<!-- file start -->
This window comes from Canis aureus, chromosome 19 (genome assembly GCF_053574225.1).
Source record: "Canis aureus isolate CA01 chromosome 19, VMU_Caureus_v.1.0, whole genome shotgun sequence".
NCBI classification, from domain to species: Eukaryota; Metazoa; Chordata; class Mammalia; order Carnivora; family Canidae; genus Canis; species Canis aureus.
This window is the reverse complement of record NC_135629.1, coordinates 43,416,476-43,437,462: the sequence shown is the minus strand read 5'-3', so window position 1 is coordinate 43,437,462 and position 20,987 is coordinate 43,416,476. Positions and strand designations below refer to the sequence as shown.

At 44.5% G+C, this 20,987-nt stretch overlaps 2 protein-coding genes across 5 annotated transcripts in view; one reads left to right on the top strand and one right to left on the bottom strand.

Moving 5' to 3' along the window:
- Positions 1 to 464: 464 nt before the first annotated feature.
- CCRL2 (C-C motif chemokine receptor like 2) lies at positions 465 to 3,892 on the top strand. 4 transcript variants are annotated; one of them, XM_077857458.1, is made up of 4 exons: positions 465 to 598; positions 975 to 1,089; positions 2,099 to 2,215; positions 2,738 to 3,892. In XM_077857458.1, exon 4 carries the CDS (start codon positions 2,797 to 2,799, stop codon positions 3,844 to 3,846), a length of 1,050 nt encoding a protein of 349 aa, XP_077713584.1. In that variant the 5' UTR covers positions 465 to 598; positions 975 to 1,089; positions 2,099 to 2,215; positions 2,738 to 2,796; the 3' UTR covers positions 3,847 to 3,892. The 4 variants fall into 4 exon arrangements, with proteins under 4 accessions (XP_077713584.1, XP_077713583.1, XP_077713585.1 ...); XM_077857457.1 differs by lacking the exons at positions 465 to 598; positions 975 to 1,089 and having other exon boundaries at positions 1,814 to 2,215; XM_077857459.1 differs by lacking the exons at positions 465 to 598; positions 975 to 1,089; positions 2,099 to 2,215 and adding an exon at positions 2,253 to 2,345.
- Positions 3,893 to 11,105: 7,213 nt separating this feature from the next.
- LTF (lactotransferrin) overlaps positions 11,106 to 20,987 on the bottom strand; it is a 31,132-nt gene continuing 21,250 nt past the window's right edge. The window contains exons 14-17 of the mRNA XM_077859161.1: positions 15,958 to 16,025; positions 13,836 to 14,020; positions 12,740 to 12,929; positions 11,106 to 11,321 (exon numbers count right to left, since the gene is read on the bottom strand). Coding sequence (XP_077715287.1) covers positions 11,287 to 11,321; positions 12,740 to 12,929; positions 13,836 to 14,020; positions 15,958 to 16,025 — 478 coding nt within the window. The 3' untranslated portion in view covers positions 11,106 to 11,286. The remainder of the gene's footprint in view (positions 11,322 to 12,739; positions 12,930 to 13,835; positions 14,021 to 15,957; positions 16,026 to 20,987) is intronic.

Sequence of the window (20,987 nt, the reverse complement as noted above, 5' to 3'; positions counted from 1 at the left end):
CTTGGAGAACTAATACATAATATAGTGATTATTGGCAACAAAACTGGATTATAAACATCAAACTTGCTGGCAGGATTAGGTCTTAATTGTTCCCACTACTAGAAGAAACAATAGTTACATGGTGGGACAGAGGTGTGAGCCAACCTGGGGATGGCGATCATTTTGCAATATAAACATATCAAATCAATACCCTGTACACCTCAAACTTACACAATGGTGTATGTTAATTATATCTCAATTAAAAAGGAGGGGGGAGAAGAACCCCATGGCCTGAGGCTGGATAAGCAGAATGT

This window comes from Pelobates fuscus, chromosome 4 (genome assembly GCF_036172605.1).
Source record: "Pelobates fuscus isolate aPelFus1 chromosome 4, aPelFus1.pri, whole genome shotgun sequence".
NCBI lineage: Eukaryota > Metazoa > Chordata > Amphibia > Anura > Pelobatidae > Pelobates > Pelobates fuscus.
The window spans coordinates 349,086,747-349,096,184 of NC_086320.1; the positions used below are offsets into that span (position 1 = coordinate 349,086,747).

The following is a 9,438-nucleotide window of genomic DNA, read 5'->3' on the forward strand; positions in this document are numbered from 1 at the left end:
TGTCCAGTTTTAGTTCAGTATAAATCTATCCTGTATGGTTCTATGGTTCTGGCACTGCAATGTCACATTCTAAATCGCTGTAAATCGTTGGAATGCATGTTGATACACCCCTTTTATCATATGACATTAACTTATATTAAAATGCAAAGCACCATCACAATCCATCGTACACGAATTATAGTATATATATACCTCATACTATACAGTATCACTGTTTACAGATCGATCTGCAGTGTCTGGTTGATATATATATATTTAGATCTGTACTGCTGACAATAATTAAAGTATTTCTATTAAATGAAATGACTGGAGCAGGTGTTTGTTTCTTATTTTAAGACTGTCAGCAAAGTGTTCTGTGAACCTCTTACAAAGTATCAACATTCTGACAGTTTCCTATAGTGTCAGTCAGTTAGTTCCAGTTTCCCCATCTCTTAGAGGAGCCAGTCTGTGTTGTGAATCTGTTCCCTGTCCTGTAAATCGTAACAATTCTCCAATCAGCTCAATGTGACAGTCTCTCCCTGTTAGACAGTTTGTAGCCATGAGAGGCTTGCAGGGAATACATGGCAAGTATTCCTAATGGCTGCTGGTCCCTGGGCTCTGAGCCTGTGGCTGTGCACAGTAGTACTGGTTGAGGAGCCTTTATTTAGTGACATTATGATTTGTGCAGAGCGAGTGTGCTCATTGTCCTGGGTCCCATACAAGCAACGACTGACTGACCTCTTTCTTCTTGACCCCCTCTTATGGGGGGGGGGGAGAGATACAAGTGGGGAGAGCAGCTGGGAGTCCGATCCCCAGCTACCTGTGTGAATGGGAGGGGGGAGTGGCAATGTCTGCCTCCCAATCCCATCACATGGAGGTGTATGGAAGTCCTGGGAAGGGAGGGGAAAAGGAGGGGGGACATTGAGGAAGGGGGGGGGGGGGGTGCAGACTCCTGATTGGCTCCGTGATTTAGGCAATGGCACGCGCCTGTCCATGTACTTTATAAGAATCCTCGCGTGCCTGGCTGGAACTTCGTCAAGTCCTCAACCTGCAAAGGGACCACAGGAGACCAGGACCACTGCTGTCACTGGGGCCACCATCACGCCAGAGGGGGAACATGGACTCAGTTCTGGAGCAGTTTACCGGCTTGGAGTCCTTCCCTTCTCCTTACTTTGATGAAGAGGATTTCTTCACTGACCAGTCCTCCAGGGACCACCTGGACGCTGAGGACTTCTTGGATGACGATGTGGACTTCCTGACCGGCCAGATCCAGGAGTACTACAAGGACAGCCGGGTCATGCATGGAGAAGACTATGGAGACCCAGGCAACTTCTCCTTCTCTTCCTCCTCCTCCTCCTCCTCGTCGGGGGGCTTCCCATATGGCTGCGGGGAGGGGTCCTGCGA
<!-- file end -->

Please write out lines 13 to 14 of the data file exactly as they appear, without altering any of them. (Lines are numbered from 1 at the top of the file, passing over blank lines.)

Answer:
This window comes from Pelobates fuscus, chromosome 4 (genome assembly GCF_036172605.1).
Source record: "Pelobates fuscus isolate aPelFus1 chromosome 4, aPelFus1.pri, whole genome shotgun sequence".